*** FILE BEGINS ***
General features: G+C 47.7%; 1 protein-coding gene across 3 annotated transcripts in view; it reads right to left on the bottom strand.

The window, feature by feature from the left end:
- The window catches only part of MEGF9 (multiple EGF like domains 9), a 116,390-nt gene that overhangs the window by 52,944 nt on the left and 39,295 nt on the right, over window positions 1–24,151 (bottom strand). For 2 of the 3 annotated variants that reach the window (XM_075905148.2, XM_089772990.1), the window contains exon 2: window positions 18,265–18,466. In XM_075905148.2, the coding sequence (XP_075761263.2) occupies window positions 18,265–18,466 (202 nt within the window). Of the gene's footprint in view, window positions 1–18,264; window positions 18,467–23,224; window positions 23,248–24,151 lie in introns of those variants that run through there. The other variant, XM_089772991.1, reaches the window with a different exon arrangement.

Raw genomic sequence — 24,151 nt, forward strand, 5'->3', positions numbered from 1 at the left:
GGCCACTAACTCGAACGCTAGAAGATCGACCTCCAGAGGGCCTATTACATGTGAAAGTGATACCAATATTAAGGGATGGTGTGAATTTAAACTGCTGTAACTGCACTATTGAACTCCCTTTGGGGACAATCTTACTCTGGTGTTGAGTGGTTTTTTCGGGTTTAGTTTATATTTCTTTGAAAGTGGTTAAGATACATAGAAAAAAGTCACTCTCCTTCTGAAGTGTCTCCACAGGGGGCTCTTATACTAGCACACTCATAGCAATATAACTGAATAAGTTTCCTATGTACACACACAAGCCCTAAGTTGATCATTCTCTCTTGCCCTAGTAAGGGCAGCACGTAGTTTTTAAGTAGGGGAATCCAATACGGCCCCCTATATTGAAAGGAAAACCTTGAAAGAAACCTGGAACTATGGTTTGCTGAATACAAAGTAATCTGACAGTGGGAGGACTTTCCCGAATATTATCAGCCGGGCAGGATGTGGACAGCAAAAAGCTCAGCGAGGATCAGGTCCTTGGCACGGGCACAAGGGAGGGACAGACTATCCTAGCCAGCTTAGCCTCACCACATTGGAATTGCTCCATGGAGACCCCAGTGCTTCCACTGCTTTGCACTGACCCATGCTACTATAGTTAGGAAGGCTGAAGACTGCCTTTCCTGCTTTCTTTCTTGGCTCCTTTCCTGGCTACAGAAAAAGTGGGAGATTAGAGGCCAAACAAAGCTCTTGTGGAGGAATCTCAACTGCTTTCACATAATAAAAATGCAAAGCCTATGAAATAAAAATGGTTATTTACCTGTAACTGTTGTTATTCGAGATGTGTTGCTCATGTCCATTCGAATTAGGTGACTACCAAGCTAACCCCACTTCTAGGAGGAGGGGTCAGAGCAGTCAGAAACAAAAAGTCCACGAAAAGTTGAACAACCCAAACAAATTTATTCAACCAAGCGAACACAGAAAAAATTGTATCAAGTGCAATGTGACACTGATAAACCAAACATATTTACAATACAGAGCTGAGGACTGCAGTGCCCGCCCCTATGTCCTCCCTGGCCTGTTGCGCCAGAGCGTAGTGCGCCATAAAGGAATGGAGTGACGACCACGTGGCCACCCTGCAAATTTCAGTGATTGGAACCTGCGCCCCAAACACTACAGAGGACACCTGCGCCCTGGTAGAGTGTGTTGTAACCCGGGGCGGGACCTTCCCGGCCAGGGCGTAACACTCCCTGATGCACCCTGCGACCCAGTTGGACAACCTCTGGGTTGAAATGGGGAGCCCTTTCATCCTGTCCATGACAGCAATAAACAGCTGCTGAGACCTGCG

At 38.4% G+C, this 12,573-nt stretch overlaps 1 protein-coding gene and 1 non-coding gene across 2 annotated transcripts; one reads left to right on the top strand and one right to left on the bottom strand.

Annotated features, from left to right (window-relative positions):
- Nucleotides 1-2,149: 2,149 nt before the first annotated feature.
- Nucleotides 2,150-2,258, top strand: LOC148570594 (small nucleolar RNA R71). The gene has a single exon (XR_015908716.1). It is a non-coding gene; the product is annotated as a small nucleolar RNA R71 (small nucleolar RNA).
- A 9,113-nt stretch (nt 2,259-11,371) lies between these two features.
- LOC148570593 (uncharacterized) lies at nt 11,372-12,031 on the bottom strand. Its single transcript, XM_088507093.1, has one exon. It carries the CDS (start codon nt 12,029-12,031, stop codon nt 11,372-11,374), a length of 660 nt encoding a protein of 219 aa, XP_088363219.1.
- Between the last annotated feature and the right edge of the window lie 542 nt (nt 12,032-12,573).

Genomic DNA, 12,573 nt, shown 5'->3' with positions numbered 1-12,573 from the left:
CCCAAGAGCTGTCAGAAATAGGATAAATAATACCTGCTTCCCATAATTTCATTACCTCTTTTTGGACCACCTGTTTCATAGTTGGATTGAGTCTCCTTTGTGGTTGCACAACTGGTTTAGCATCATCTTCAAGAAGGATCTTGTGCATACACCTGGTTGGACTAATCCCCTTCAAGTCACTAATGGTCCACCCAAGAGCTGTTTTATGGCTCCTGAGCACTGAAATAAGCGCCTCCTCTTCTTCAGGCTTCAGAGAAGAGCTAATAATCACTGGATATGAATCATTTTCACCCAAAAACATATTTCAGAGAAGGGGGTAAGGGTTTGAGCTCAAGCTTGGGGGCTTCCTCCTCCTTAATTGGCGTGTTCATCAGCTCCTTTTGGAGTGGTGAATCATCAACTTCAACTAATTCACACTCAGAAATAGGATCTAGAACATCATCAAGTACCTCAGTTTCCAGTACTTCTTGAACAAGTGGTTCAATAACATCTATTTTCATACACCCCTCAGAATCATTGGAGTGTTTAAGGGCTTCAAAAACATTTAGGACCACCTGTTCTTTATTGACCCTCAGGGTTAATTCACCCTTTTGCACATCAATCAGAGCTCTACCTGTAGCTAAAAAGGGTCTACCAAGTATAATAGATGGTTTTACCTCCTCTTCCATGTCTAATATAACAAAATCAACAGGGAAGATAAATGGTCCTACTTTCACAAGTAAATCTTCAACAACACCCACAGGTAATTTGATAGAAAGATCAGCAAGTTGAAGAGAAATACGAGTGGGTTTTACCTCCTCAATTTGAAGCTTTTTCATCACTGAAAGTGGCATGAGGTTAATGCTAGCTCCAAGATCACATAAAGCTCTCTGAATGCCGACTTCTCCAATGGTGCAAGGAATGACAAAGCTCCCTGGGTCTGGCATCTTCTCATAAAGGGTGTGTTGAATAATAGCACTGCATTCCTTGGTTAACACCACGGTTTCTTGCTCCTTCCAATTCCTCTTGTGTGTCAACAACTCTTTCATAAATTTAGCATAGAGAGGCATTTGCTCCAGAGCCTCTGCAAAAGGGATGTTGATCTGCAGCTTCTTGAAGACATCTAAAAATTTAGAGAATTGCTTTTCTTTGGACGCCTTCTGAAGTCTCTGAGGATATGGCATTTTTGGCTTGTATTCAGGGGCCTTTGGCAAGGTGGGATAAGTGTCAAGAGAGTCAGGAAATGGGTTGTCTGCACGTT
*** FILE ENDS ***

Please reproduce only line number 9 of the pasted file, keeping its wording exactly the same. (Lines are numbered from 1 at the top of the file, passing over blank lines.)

- Nucleotides 2,150-2,258, top strand: LOC148570594 (small nucleolar RNA R71). The gene has a single exon (XR_015908716.1). It is a non-coding gene; the product is annotated as a small nucleolar RNA R71 (small nucleolar RNA).